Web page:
Treasury Inspector General for Tax Administration
March 12, 2013
TIGTA - 2013-08
Contact: David Barnes
WASHINGTON – Employees of the Internal Revenue Service (IRS) can be exposed to many difficult, threatening, and even extremely dangerous situations because of daily and ongoing interactions with the public. The safety of its employees has always been a top priority for the IRS. However, not all IRS employees have sufficient knowledge of the employee protection programs that the IRS administers, according to a new audit report released publicly today by the Treasury Inspector General for Tax Administration (TIGTA).
The IRS established its Office of Employee Protection (OEP) and the Potentially Dangerous Taxpayer (PDT) and Caution Upon Contact (CAU) Programs to improve its ability to identify taxpayers who represent a potential danger to IRS employees. Although these programs are adequately controlled, TIGTA’s review found that some IRS employees who have direct contact with taxpayers do not have sufficient knowledge of the PDT and CAU Programs. TIGTA identified several threatening incidents by taxpayers that were not reported to the OEP or TIGTA, and other circumstances where training courses and internal guidance for these employees were incomplete or inaccurate.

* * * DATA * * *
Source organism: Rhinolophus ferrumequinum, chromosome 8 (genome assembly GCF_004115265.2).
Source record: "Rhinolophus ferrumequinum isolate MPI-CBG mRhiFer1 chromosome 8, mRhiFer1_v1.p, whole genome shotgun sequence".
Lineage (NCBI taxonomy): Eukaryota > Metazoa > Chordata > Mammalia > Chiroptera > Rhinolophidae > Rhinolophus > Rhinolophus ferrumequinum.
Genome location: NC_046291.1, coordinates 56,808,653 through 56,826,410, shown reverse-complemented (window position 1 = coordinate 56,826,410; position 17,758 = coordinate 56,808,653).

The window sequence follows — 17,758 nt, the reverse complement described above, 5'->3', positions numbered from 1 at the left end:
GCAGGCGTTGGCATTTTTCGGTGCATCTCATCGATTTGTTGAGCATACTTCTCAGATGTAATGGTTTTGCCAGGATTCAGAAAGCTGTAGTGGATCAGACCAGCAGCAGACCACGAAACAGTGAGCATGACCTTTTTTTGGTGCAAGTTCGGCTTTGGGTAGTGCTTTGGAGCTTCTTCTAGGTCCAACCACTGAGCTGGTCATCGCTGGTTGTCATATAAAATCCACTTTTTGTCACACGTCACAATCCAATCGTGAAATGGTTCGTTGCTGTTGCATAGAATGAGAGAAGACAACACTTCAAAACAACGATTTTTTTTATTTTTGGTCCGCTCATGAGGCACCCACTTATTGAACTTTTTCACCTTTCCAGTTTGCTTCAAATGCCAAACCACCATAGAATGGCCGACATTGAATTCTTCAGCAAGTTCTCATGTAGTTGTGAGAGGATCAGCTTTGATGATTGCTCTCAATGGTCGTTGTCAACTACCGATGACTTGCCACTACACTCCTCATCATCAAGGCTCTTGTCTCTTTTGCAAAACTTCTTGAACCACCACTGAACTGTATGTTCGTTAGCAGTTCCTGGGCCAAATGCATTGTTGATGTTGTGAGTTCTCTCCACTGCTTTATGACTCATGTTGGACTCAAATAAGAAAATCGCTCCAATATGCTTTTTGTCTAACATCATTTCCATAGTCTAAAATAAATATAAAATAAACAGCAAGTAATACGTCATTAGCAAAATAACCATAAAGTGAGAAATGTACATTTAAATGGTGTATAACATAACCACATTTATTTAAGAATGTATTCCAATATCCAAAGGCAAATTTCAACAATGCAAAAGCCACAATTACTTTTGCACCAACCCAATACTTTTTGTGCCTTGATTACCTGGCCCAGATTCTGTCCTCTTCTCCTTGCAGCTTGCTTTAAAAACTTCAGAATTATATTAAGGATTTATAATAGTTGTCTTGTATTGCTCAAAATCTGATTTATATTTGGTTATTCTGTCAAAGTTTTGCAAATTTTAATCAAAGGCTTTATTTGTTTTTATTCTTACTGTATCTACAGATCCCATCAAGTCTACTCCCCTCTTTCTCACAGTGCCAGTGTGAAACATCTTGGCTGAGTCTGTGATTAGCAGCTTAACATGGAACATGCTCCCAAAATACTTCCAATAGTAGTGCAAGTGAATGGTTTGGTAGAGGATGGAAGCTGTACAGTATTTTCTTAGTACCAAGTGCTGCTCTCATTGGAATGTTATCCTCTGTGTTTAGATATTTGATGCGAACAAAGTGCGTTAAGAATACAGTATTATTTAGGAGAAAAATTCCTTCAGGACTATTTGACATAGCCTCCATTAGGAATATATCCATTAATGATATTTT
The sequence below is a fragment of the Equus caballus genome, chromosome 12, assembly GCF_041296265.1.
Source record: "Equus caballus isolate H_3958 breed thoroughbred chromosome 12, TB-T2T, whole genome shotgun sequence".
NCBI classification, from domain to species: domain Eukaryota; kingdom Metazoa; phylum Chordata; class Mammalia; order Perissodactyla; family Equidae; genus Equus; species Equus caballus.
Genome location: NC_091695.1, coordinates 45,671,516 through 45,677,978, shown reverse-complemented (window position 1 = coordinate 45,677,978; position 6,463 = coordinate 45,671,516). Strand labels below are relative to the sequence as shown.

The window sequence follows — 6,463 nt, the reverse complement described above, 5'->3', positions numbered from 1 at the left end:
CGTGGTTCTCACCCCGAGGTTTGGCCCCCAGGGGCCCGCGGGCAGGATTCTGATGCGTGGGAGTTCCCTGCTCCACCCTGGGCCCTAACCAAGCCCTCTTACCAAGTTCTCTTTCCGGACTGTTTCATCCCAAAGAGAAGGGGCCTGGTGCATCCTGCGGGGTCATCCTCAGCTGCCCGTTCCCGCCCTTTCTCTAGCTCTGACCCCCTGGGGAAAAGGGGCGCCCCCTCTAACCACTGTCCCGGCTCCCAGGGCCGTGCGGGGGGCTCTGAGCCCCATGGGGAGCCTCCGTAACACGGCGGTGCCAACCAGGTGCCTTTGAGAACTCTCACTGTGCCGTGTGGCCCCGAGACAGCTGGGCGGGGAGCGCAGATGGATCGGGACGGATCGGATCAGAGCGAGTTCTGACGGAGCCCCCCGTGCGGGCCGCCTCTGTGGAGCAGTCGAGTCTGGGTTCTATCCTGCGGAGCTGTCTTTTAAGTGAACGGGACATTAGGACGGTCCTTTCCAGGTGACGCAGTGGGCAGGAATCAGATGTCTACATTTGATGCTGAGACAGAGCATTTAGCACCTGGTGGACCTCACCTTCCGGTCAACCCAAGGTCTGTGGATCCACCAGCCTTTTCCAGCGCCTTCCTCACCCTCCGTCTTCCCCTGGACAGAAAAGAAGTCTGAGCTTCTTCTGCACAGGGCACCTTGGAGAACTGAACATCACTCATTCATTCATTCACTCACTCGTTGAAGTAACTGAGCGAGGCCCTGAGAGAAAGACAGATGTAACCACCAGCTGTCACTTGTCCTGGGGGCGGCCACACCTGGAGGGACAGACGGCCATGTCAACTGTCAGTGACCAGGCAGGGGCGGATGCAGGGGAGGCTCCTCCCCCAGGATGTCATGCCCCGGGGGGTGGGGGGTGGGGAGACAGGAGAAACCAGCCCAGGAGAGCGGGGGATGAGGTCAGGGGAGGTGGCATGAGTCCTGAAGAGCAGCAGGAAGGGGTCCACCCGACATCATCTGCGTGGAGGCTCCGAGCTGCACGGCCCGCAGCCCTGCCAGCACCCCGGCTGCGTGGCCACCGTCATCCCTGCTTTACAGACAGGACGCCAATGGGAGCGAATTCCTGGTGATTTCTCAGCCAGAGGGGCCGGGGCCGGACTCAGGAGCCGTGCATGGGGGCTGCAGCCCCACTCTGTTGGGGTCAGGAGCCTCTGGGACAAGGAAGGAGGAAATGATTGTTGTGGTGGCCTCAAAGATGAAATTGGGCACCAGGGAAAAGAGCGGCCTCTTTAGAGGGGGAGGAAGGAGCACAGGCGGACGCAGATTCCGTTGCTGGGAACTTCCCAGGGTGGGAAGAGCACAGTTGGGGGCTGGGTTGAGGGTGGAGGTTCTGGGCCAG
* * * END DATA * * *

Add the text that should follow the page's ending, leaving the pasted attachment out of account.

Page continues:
“The IRS depends upon its employees to recognize dangerous taxpayers and properly report threatening incidents,” said J. Russell George, Treasury Inspector General for Tax Administration. “Failure to report threats or verbal abuse can put other IRS employees at risk,” he added.
From interviews with 34 IRS employees who have had direct contact with taxpayers, 88 percent of these employees were familiar with the PDT designation, but only 29 percent had heard of the CAU designation. In addition, only 18 percent of these employees have heard of the OEP and its mission, and only 15 percent responded that they had received specific training on the OEP and the PDT and CAU Programs.
Furthermore, the OEP is located within the office that focuses on taxpayer compliance activities and not the office whose responsibilities include employee safety. TIGTA found that this organizational misalignment and the limitation of resources make it difficult for the OEP to properly and effectively administer the PDT and CAU Programs.
IRS management agreed with all three of TIGTA’s recommendations for improvement and has taken or plans to take appropriate corrective actions.
Read the report.
Note: The difference between the date TIGTA issues an audit report to the Internal Revenue Service and the date TIGTA publicly releases the report is due to TIGTA's internal review process to ensure that public release is in compliance with Federal confidentiality laws.
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